Mounting a Yamaha t9.9 high thrust on a new swim platform

Discussion in 'Fiberglass and Composite Boat Building' started by missinginaction, Apr 15, 2016.

  1. missinginaction
    Joined: Aug 2007
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    Location: New York

    missinginaction Senior Member

    Hi Folks,

    I'm looking for some input as I build a new swim platform for my restored 1973 Silverton Sedan. As you can see from the photos below the existing set up (from 1973) leaves a bit to be desired (upper left) in the modern world.
    I mocked up a new platform, this one will be about 7' wide and 30 inches fore and aft. You can get the idea from the two center photos. I have access to a wide variety of hardwoods and will build this out of Philippine Mahogany, I'm used to working with it since the rest of the boat is made largely of it. I'll have to splice together some boards. I may spline them or plane them down to 1/2" and make up a laminated platform 1" thick (two layers of wood with the seams oriented 90%) 3 coats+ epoxy and covered in 6 oz. cloth. My plan is to place the new platform right over those two aluminum "pads" and bolt it down.

    The little engine weighs about 120 lbs. the swim ladder weighs about 20 lbs and a couple of people back there could raise the weight to about 500 lbs total. I need to reinforce the transom as it is mainly just 1/4" fiberglass.

    If I glass in 1/2 inch MDO plywood to the inside of the transom, AND add 3 or 4 supports underneath the transom (stainless steel tubing), will that be sufficient reinforcement? I have access to 12 or 17 oz. double bias cloth but am unsure as to how many layers might be necessary. It's dry back there and the light reinforcements there now have been in place for 40 years and are sound.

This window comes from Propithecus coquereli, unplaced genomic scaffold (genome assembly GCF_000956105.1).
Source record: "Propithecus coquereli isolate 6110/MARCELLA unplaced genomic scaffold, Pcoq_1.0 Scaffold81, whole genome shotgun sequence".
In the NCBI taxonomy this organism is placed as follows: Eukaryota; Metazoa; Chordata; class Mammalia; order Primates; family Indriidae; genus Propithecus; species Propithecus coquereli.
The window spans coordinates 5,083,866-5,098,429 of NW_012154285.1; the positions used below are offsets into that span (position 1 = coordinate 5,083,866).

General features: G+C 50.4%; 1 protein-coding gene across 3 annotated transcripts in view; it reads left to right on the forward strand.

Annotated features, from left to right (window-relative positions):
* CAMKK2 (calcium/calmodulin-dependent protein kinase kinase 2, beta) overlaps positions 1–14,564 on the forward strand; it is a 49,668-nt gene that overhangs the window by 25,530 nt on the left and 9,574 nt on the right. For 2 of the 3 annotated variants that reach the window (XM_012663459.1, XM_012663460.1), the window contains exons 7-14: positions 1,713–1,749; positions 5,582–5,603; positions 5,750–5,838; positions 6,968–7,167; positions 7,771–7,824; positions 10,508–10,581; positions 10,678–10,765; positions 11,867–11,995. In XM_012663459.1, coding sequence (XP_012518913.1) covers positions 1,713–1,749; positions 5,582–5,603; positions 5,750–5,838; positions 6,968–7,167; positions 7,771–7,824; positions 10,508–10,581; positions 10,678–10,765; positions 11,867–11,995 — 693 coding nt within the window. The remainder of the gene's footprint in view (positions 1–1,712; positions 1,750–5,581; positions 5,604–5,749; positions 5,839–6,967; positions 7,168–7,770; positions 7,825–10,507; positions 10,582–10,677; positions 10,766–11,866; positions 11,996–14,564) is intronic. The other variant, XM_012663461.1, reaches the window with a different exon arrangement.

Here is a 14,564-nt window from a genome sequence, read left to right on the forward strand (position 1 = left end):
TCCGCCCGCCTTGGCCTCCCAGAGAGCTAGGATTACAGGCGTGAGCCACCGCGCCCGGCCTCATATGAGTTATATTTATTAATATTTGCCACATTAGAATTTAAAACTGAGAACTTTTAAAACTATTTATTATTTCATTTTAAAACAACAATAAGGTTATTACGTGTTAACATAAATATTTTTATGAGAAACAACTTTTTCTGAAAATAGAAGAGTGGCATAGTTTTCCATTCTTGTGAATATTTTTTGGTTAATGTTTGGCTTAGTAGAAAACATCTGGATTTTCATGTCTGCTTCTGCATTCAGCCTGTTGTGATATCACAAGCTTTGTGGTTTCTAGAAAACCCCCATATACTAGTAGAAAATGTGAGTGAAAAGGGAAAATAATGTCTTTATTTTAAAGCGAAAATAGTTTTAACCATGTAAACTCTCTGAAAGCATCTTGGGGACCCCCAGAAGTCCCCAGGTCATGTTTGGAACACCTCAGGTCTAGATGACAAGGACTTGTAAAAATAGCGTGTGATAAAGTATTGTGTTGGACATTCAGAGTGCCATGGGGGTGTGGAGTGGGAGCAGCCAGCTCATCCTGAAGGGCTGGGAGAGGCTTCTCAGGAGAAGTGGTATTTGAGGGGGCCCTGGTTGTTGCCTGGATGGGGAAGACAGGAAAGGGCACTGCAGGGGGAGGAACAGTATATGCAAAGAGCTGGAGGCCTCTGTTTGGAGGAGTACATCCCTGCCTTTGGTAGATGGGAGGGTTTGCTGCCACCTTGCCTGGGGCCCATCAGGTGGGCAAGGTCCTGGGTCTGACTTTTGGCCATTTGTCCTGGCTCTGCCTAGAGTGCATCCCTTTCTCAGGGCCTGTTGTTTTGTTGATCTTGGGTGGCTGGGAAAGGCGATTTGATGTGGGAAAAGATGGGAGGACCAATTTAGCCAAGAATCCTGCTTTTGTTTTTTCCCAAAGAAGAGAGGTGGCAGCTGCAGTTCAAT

Regarding the mount for the outboard. I see some from Garelick and Panther, and some 1/4" aluminum plate mounts welded up on e-bay but I wonder about strength.

    Is there a reason why I couldn't just use 1/2" 6061 aluminum angle with 6" legs. I mocked up this arrangement using some scrap pine boards. With a solid 1" platform, I'd through bolt two pieces of angle (sandwich the platform) and then bolt a solid board for the aft face (where the outboards bracket would rest). It would seem to me that this would make for a secure mount, but I've never seen it done this way, so I'm wondering if I'm missing something.

    I saved my money for some time to buy this little outboard and would hate to see it take a swim.

    Thanks in advance for any comments you may have,

    MIA
     

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  2. helluvaboater
    Joined: Jul 2015
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    Location: Maui

    helluvaboater Junior Member

    Wish I could tell you for sure and I doubt you will get any definite answers on here.

    I would say you will be OK as long as you beef up the inside with more plywood. I'd tab the transom in more on the inside with a few layers of biaxial all around. You definitely need 45's that run up from the bottom of the transom.

    I am planning on doing something similar on my boat. It's a single-screw 27 foot diesel, but I am going to make a box similar to the attached pic but without the platform on the sides. Those high thrust Yamaha 9.9's are sweet little motors that put out a lot of thrust. Good choice on the engine.